Schools, hospitals and train stations that are prefabbed in factories before being erected could be constructed quicker and with less waste, according to Ministers who wish to encourage Britain’s construction industry to become more efficient.

The government have set out £600 billion on infrastructure over the next decade, with the Treasury minister Robert Jenrick stating that new methods of construction need to be embraced.

Prefabbing means to pre-build universal components in factories, manufactured using the latest digital technology, before they are sent to construction sites.

A single component could be used as part of a school, hospital, prison building or train station, and government proposals for the ‘platform approach’ could mean a school that typically takes a year to build could be completed in four months.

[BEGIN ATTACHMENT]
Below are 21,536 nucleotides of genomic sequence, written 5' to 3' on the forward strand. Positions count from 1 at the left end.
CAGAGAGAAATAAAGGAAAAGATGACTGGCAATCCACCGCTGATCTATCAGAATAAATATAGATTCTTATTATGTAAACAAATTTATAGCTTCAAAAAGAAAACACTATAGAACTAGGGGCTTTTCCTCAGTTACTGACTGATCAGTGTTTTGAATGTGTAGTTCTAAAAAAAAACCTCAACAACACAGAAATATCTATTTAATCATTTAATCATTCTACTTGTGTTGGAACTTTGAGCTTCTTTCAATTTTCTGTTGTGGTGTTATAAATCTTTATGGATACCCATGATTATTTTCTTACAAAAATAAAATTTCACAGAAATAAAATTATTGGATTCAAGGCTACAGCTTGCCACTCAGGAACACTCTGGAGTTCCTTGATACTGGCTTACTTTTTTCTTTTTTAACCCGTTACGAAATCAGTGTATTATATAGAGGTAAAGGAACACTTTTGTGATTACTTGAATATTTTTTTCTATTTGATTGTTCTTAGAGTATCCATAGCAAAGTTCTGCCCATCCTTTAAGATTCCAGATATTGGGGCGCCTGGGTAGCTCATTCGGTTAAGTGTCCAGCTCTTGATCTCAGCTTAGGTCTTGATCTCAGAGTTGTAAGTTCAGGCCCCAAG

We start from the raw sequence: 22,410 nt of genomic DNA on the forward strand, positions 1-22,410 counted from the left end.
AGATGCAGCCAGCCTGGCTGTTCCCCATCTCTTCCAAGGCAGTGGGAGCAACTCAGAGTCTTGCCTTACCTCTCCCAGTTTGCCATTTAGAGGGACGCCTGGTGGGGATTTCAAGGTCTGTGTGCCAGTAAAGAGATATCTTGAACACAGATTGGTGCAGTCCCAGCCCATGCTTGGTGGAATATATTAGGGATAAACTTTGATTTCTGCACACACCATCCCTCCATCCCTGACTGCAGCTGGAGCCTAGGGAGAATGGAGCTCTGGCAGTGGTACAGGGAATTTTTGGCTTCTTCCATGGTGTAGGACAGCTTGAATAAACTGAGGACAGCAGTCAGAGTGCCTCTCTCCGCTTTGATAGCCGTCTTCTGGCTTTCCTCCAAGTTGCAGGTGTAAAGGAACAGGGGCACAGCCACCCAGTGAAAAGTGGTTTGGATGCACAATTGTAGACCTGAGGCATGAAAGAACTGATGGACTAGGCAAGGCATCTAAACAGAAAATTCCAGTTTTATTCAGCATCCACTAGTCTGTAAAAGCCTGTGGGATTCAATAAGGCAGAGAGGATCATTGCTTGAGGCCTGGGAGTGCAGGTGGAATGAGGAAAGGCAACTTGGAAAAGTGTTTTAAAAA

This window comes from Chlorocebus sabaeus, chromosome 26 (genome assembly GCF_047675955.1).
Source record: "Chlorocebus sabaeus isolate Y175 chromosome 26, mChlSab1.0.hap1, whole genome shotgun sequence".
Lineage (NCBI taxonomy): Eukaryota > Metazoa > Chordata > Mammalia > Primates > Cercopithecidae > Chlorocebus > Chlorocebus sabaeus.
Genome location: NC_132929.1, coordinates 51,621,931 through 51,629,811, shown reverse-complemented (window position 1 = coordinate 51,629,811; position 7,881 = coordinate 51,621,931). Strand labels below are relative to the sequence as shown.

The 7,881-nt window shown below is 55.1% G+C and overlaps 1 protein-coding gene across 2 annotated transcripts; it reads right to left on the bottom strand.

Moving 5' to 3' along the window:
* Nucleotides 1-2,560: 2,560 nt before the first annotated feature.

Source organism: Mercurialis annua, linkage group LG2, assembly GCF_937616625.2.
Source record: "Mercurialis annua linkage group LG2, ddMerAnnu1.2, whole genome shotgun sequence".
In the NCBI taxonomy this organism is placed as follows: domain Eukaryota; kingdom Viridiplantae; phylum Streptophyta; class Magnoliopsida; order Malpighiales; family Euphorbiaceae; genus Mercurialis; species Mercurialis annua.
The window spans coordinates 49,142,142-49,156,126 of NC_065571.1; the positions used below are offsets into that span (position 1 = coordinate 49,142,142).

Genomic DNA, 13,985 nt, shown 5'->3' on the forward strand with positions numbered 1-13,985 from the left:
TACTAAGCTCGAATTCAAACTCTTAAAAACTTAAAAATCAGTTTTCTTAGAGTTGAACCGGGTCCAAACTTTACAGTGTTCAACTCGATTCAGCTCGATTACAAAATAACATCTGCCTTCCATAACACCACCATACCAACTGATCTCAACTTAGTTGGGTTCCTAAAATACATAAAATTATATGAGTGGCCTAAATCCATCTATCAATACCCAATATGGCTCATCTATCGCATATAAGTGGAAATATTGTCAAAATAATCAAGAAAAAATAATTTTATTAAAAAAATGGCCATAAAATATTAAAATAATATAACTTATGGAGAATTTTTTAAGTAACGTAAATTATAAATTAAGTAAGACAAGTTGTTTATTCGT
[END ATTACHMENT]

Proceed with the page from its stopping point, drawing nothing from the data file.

This prefabbing proposed could generate less waste and speed up construction time by 90 per cent, officials believe, as they could be built three times quicker using parts shared with hospitals and prisons.

Exchequer Secretary Robert Jenrick said: “We are committed to renewing our infrastructure to drive economic growth in all parts of the United Kingdom.”

As the pace of technological change accelerates, we are stepping up our commitment to digital infrastructure, use of data to drive greater productivity and embrace new methods of construction.

With £600 billion of investment over the next decade, including the largest ever investment in our strategic road network, we are taking the long-term action required to raise productivity and ensure the economy is fit for the future.”

 
 
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